Before discussing his theory of transcendental idealism, it is necessary to explain Kant's distinction between analytic and synthetic propositions. Analytic propositions are those that are true by definition; e.g., all bachelors are unmarried. Synthetic propositions are those whose predicate concept is not contained in its subject concept; e.g., all bachelors are happy. Analytic propositions require no further knowledge than a grasp of the language to understand them. On the other hand, synthetic statements are those that tell us something about the world. The truth or falsehood of synthetic statements derives from something outside of their linguistic content. Before Kant's first Critique, empiricists (e.g. Hume) and rationalists (e.g. Leibniz) assumed that all synthetic statements required experience in order to be known. Kant, however, contests this: he claims that elementary mathematics, like arithmetic, is synthetic a priori, in that its statements provide new knowledge, but knowledge that is not derived from experience. This becomes part of his over-all argument for transcendental idealism. Kant argues that once we have grasped the concepts of addition, subtraction, or the functions of basic arithmetic, we do not need any empirical experience to know that 100 + 100 = 200, and in this way it would appear that arithmetic is in fact analytic. However, that it is analytic can be disproved thus: if the numbers five and seven in the calculation 5 + 7 = 12 are examined, there is nothing to be found in them by which the number 12 can be inferred. Such it is that "5 + 7" and "the cube root of 1,728" or "12" are not analytic because their reference is the same but their sense is not - the mathematic judgment "5 + 7 = 12" tells us something new about the world. It is self-evident, and undeniably a priori, but at the same time it is synthetic. And so Kant proves a proposition can be synthetic and known a priori. No!! All 5’s plus 7’s are 12’s. Kant is being too reductionist here. He misses the point that the entire mathematical system of numbers and operations is analytic or understood by definition alone. Speaking in definitions alone does not get you to a reality beyond those definitions. Kant proves nothing about synthetic and a priori knowledge. Transcendental idealism rests on a falsehood. Sometimes one must dig deeper to uncover the inconsistencies behind an abstruse belief.
Kant posited that objective experience is actively constituted or constructed by the functioning of the human mind. Objective experience is grasped by the human mind. Reality occurred long before the human mind came into existence and it would blindly continue on without us.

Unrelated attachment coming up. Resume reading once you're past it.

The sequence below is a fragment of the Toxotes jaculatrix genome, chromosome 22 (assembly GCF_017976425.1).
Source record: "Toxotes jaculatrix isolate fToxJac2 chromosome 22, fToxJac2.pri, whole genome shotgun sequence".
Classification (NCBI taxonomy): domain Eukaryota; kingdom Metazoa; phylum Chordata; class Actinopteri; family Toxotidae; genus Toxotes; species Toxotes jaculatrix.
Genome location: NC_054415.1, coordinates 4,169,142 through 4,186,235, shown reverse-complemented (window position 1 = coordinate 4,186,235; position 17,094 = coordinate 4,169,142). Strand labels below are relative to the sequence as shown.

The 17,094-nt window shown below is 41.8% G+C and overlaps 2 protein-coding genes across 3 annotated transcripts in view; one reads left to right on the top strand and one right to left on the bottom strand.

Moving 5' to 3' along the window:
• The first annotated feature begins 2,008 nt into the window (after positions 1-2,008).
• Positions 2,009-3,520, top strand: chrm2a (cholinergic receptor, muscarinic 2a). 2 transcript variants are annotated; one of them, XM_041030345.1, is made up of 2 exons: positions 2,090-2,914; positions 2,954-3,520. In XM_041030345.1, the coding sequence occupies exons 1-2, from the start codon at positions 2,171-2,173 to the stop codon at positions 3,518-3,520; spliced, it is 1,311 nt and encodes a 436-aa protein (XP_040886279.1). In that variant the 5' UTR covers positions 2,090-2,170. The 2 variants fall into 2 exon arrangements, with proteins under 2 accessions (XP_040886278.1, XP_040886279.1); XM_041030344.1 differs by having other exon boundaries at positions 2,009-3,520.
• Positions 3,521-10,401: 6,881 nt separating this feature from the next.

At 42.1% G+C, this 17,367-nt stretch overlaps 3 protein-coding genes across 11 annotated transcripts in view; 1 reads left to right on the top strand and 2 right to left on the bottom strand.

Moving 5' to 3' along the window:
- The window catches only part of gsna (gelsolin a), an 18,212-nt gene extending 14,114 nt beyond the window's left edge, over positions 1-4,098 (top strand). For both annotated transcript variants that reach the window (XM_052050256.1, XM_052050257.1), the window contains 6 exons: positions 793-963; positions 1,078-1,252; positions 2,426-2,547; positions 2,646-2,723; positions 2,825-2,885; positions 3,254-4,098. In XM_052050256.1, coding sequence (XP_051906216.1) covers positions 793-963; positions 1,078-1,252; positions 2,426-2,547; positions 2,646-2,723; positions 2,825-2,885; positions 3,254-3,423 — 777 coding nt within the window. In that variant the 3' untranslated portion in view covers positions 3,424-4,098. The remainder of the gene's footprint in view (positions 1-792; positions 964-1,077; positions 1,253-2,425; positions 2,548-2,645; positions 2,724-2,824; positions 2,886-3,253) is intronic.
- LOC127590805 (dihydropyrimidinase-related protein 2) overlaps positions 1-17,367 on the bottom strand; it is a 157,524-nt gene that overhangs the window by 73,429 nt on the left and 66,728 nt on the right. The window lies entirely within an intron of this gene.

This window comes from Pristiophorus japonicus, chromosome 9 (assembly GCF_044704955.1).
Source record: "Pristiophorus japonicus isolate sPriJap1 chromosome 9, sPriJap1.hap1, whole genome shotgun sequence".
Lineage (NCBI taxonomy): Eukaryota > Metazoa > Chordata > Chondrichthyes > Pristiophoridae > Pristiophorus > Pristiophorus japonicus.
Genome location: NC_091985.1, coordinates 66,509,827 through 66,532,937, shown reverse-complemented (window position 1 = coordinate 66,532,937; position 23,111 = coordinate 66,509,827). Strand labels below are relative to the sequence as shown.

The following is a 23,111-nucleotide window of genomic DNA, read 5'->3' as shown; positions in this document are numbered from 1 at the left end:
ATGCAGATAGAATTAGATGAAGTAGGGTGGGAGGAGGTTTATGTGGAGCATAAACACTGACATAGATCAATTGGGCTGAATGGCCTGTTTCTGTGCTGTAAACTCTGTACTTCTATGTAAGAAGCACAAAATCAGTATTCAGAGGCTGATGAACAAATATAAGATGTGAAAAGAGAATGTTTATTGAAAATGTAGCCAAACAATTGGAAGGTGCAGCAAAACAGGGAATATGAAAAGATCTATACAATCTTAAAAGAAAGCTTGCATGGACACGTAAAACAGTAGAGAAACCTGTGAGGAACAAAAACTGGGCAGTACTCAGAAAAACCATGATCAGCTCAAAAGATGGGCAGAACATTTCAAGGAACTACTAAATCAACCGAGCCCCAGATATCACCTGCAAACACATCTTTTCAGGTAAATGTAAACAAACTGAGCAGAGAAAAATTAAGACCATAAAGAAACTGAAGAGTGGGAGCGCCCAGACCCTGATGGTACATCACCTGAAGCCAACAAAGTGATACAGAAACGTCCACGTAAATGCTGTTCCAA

Kant believed moral autonomy - which is generally understood to refer to the capacity to be one's own person, to live one's life according to reasons and motives that are taken as one's own and not the product of manipulative or distorting external forces - was central to humanity. Morality arises from nature. They are the rules that allow life to survive. That is not a manipulative or distorting force. We must use our reason to discover which actions allow life to survive in the long term, and our judgment to balance the needs of the short-term with the needs of the long-term. Moral conformity is central to life and therefore happiness.
Kant asserted the principle that human beings should be treated as ends rather than as means. This is a dangerous belief that leads to selfish and relativistic individualism. Life is the end. Humans are a means for the existence of life. If, for example, it were known that human actions would destroy all other life, which would of course then end humanity, it would be necessary to stop humans. Life can go on without humans. Humans cannot go on without life. We serve life. And we would be happier if we understood that, instead of perpetuating the selfish viewpoint of the individual as if it were disconnected from life. Interior consciousness allows this myth to survive, but the bodily origins of consciousness and the worldly origins of the body show that it is a fallacy. Reason and understanding show us that this is a fallacy. Given this, it is important to stress that within a society, individuals are still ends. All members must be treated equally and with respect in order for all of society to cooperate, thrive, and survive.
Good for you if you managed to get through all that. I wouldn't wish that my struggles through this field became a universal law, but sometimes to survive...we have to persist. That's a pretty universal principle, so good luck sticking to it wherever you need to go.